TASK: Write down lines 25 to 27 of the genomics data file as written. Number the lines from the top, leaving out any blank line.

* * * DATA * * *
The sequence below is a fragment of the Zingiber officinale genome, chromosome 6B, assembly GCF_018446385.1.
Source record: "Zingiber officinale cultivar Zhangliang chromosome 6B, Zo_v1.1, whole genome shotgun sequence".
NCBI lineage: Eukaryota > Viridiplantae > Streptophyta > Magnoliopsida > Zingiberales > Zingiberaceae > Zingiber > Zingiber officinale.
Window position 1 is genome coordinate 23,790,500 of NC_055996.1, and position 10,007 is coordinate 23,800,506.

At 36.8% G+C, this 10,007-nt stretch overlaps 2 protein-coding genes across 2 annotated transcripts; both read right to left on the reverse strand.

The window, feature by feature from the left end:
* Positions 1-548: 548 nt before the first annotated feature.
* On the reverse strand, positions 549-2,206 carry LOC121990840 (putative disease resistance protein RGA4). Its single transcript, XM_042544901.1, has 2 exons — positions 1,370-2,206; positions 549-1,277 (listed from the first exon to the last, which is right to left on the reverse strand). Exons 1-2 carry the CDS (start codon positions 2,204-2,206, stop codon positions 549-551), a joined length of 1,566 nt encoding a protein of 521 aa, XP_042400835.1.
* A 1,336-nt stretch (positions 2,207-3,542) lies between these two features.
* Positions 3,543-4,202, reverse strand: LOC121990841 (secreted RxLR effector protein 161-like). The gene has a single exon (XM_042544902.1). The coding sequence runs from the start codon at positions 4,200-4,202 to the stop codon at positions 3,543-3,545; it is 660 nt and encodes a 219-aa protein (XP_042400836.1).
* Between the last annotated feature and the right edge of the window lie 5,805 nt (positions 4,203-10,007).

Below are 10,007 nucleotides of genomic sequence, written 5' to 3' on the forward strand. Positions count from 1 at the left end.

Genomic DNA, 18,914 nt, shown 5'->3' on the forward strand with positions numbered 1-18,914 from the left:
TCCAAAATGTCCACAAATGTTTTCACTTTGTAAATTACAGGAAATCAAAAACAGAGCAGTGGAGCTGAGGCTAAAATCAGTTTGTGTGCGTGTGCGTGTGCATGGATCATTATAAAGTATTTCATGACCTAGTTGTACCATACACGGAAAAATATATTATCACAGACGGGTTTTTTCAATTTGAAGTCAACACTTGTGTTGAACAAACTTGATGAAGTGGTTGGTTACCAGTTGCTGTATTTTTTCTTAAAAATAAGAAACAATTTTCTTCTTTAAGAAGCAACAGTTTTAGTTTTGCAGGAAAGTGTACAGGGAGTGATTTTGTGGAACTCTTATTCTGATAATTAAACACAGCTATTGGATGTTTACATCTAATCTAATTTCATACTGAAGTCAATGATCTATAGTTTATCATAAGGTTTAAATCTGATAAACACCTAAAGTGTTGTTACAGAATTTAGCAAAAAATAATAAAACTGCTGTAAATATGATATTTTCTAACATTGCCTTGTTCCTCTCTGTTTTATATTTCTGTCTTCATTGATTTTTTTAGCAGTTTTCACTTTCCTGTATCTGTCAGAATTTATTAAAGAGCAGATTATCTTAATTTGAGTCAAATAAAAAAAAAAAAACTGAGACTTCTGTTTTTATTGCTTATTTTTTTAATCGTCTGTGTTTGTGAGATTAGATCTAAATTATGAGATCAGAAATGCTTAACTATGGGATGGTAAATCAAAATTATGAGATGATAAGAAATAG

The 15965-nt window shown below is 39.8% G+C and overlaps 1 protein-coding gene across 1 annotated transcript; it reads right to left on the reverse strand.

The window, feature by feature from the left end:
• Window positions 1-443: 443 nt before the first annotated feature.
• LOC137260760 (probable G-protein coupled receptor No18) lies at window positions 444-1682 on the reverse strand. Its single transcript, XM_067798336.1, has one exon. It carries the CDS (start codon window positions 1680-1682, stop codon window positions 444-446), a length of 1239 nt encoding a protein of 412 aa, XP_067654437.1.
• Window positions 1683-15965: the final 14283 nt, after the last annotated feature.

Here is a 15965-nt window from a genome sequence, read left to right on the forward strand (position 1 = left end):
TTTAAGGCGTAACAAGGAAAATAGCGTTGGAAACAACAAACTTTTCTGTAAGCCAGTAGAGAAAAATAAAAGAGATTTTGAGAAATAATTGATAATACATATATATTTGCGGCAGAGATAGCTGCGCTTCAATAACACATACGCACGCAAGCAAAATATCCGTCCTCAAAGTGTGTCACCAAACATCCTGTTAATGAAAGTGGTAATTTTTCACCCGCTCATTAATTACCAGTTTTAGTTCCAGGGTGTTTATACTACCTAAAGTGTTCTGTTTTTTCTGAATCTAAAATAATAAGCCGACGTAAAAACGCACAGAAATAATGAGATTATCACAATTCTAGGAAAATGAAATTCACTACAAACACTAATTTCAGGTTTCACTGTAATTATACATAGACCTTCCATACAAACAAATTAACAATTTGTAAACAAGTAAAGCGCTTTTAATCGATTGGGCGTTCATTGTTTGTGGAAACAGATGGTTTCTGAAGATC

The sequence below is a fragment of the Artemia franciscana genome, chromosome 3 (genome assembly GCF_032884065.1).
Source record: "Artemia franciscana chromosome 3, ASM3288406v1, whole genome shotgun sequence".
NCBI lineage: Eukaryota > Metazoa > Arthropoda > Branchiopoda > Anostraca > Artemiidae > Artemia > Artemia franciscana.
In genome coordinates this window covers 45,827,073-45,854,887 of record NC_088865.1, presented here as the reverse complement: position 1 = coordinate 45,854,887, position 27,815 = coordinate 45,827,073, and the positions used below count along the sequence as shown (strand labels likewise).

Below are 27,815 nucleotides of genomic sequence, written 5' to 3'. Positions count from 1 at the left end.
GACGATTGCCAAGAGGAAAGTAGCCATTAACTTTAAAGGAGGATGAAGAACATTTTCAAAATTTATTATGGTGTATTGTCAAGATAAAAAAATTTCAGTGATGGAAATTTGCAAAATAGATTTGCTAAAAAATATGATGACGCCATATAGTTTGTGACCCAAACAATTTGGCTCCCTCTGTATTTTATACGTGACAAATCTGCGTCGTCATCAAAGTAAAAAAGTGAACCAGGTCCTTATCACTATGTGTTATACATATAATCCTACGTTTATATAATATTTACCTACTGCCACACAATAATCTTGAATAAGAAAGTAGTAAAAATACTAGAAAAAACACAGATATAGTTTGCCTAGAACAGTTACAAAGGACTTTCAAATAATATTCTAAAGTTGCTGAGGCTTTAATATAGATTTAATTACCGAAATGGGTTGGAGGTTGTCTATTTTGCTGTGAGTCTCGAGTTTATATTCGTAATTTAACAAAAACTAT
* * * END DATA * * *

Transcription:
In genome coordinates this window covers 45,827,073-45,854,887 of record NC_088865.1, presented here as the reverse complement: position 1 = coordinate 45,854,887, position 27,815 = coordinate 45,827,073, and the positions used below count along the sequence as shown (strand labels likewise).

Below are 27,815 nucleotides of genomic sequence, written 5' to 3'. Positions count from 1 at the left end.
GACGATTGCCAAGAGGAAAGTAGCCATTAACTTTAAAGGAGGATGAAGAACATTTTCAAAATTTATTATGGTGTATTGTCAAGATAAAAAAATTTCAGTGATGGAAATTTGCAAAATAGATTTGCTAAAAAATATGATGACGCCATATAGTTTGTGACCCAAACAATTTGGCTCCCTCTGTATTTTATACGTGACAAATCTGCGTCGTCATCAAAGTAAAAAAGTGAACCAGGTCCTTATCACTATGTGTTATACATATAATCCTACGTTTATATAATATTTACCTACTGCCACACAATAATCTTGAATAAGAAAGTAGTAAAAATACTAGAAAAAACACAGATATAGTTTGCCTAGAACAGTTACAAAGGACTTTCAAATAATATTCTAAAGTTGCTGAGGCTTTAATATAGATTTAATTACCGAAATGGGTTGGAGGTTGTCTATTTTGCTGTGAGTCTCGAGTTTATATTCGTAATTTAACAAAAACTAT